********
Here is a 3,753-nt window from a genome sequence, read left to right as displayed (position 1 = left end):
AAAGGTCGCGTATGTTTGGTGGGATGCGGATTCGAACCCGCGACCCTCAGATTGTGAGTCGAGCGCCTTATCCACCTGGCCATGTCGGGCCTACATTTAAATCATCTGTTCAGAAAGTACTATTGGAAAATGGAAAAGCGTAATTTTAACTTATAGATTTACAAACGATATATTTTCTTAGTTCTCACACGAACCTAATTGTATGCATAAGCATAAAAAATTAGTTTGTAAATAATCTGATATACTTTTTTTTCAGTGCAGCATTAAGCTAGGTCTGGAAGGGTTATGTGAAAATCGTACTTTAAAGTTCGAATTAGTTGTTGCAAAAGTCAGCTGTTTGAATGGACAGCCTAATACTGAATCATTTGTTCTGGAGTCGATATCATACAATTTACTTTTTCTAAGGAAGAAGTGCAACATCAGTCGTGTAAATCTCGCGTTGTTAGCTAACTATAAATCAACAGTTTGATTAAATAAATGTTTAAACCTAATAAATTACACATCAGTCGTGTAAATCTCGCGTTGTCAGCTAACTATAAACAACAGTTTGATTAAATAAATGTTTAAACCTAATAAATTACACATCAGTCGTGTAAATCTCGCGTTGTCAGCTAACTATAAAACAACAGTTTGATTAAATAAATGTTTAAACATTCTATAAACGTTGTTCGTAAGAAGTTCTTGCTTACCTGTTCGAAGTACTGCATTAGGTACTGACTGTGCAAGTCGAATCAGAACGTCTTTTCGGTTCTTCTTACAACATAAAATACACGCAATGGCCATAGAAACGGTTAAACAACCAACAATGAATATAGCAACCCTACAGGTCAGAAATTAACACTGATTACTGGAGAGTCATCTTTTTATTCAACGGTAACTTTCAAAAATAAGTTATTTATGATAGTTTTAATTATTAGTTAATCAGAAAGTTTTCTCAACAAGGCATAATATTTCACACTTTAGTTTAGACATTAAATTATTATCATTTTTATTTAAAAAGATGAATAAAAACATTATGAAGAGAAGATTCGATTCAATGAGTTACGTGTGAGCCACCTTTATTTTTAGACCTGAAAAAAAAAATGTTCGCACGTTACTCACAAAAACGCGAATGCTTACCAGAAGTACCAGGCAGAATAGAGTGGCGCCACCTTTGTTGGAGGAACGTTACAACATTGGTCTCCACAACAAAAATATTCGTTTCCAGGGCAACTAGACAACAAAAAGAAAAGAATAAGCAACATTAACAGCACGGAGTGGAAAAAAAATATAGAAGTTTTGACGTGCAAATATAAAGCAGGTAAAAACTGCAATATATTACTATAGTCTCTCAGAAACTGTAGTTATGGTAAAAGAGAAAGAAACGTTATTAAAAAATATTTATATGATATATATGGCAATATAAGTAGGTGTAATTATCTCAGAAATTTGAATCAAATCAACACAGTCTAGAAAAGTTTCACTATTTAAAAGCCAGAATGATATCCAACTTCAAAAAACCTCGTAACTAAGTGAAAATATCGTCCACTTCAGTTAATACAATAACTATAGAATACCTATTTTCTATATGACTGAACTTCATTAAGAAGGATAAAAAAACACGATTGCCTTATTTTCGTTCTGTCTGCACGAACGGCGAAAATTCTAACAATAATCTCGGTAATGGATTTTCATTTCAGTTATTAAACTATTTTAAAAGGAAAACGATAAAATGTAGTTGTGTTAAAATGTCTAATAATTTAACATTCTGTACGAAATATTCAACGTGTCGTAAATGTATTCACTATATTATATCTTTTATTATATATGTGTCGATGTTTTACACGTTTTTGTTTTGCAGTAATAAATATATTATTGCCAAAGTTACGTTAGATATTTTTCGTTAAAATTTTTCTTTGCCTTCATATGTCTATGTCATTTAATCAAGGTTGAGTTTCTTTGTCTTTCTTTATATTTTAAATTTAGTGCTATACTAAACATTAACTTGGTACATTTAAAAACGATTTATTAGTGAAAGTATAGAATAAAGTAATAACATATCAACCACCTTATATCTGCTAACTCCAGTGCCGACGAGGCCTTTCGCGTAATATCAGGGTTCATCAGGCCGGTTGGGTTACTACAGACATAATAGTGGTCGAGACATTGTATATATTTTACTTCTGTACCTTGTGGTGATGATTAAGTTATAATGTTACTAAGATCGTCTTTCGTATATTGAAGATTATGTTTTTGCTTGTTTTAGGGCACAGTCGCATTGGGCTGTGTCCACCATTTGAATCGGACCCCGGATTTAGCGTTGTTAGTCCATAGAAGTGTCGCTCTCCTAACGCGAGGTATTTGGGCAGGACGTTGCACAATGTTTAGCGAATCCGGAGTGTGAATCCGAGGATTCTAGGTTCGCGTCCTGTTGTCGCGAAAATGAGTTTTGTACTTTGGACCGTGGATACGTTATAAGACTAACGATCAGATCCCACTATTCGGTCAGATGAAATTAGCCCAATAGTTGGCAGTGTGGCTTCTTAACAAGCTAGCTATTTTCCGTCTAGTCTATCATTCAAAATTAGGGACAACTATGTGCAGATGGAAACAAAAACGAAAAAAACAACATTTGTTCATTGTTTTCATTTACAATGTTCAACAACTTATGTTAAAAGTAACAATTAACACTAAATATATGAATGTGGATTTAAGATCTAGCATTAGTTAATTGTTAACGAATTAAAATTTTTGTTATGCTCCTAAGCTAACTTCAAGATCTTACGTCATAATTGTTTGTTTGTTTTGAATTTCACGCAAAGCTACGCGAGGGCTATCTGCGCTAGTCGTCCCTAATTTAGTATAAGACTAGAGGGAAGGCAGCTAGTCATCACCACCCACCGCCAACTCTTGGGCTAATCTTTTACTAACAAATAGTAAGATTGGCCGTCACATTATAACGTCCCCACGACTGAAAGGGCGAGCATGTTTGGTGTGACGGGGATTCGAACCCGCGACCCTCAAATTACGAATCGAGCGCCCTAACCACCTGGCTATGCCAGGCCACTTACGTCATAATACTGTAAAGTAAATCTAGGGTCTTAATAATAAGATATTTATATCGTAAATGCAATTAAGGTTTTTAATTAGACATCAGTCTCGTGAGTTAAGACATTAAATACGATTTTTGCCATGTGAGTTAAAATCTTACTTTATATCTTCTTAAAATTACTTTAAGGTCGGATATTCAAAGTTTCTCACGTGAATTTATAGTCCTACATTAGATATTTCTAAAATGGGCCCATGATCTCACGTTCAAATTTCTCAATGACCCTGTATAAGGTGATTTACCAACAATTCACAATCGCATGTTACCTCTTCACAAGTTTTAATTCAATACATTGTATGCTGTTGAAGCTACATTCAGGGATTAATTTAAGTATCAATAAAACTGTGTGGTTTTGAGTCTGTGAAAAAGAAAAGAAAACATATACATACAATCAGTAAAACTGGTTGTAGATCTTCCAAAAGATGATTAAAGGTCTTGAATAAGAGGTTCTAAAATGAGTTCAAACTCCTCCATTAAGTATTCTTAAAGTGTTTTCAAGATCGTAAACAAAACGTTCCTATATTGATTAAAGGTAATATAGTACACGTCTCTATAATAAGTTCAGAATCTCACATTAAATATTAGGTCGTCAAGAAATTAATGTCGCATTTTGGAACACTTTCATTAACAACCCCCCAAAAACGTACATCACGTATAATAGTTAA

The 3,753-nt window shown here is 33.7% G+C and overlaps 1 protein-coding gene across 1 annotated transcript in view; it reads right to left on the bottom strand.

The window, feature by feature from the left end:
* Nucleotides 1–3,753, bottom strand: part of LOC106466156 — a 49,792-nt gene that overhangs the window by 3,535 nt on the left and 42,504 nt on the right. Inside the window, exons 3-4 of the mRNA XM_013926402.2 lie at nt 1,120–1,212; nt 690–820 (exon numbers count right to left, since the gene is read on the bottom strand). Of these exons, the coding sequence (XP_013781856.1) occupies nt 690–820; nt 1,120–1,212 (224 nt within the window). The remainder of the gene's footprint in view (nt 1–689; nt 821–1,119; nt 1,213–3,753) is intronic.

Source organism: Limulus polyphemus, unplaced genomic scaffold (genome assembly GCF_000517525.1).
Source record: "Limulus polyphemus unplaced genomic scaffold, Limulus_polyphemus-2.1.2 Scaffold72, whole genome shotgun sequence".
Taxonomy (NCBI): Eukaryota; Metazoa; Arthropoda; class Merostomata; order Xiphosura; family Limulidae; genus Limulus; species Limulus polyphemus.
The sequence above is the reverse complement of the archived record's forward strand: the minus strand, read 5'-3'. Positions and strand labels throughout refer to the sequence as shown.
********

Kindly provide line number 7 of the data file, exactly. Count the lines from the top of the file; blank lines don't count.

Source record: "Limulus polyphemus unplaced genomic scaffold, Limulus_polyphemus-2.1.2 Scaffold72, whole genome shotgun sequence".